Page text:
manage cortisol stressed girl

Stress isn’t just a matter of the mind. Cortisol is a chemical that is released in response to stress, and when we have too much of this ‘master hormone’ running through our systems, our mind and body can turn into a frazzled mess. Herbalist Sam Schartz (see his products on our editors’ shortlist here) is sharing everything we need to know about managing cortisol below…

Hormones are chemical messengers that are created in the endocrine glands, like cortisol in the adrenals, estrogen in the ovaries, testosterone in the gonads, vitamin D in the kidneys, T-3 and T-4 in the thyroid and insulin in the pancreas, just to name a few. These messengers control most major bodily functions such as hunger, reproduction, digestion, emotions and mood. The endocrine system is highly complex and interconnected.

What Is Cortisol + What Does It Do?Cortisol, also known as the stress hormone, is one of the most influential compounds the body produces. Almost every cell in the body contains a cortisol receptor, therefore almost every cell can be influenced by the release of cortisol. Cortisol is necessary for many bodily functions such as controlling inflammation, blood sugar and metabolism, but what it’s most known for is activating the fight-or-flight response in the body.

Fight-or-Flight | Eighty percent of the population report being chronically stressed out on a daily basis, and this, to some degree, activates the fight-or-flight systems in the body. In response to stress, the body produces cortisol and the degree of cortisol depends on the level of stress. Acute stress is normal — the body handles it because cortisol returns to normal levels. But when cortisol levels stay high, the body becomes unbalanced and disease can start to set in. This occurs when stress is chronic and constant for long periods of time.

Vitamin D Deficiency | Eighty percent of the population are vitamin D deficient and take vitamin D supplements to boost levels (yet still report being deficient). It is not widely known that vitamin D is a hormone and that cortisol and stress can have an impact on the body’s ability to absorb and synthesize vitamin D. When the body experiences high levels of cortisol, the VDR (or vitamin D receptors) turn off so the body cannot absorb vitamin D and the body excretes it.

Thyroid Function | The impact of high cortisol levels during stress on the thyroid occurs by decreasing TSH, therefore lowering thyroid hormone production. When thyroid function declines, T-3 and T-4 levels fall and the thyroid conversion of T-4 to active T-3 fall as well. The long term impact on metabolism from low thyroid function can result in significant weight gain that exercise cannot overcome.

Diabetes | Type 2 Diabetes is on the rise due to an overstimulated, over-caffeinated population. Cortisol is a glucocorticoid and stimulates the secretion of blood glucose for energy. Insulin is a pancreas-produced hormone that helps to balance blood sugar levels so they don’t spike too high. When cortisol goes high during a stressful period, the body releases more glucose into the blood stream and, therefore, the pancreas has to produce more insulin if the blood sugar is not used. Over time, the body will adjust to these high levels of insulin and the insulin receptors start to turn off, all which leads to insulin resistance and pre-diabetes.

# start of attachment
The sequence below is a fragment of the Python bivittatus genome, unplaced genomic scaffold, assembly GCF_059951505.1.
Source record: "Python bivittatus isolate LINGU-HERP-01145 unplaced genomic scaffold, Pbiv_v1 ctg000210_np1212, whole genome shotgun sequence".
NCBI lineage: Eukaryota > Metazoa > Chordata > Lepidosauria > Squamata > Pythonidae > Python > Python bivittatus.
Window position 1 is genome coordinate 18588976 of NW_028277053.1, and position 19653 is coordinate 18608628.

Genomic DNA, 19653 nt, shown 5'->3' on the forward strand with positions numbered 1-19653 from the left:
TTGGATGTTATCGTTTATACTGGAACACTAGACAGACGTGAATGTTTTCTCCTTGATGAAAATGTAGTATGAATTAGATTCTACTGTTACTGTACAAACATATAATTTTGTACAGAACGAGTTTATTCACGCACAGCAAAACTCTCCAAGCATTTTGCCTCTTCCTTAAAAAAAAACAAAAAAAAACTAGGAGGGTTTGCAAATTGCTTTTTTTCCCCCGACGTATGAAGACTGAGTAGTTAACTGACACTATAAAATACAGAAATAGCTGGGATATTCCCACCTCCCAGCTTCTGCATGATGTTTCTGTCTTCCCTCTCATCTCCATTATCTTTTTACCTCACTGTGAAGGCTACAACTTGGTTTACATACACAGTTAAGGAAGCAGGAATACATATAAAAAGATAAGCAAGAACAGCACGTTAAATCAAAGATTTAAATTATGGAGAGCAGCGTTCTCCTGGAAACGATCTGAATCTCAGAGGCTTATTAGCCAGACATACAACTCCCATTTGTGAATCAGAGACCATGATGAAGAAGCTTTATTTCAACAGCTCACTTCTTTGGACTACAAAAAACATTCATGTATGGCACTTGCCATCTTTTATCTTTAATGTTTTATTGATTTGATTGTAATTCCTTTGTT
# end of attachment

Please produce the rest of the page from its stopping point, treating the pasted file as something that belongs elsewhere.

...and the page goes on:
Auto-Immune Disease | Cortisol is the most powerful anti-inflammatory substance the body produces. When we get a cut or a bruise, the body responds by secreting cortisol to reduce the inflammation. It’s just like getting a cortisone injection in an inflamed joint or rubbing cortisone cream on a skin rash to control the inflammation. Again, when cortisol is too high for too long, the body tries to balance itself by desensitizing cortisol receptors so cortisol doesn’t reduce inflammation when it’s not necessary. When cortisol receptors are down regulated, auto-immune diseases can start to set in, such as rheumatoid arthritis, Crohn’s disease, fibromyalgia and others. The receptors are not as sensitive to the effects of cortisol’s anti-inflammatory properties.

How Do I Manage Cortisol + Stress?Managing cortisol and stress in today’s environment is not an easy task, but there are things we can incorporate in our lives that can help significantly:

Clean Up Your Diet. Improve diet by limiting sugar and starch heavy foods.

Keep Moving. Exercise regularly.

Get Those Z’s. Adopt a regular sleep pattern.

Actively relax. Meditation, yoga and deep breathing are all relaxation techniques that can be utilized to reduce stress.

Occupy Your Mind. Read to distract oneself from stressors.

Change scenery. Movement helps take our focus away from stressful situations.

Be thankful. We all have some unpleasantness in our lives but considering what is pleasant helps keep stress at bay.

Take adaptogenic herbs. Adaptogenic herbs, or adaptogens, are a natural substance considered to help the body adapt to stress and exert a normalizing effect upon bodily processes.

Discover our ten most popular stories for reducing daily stress here.

Learn how to effectively manage emotional stress. Check out!


The Chalkboard Mag and its materials are not intended to treat, diagnose, cure or prevent any disease. 
All material on The Chalkboard Mag is provided for educational purposes only. Always seek the advice of your physician or another qualified healthcare provider for any questions you have regarding a medical condition, and before undertaking any diet, exercise or other health-related programs. 

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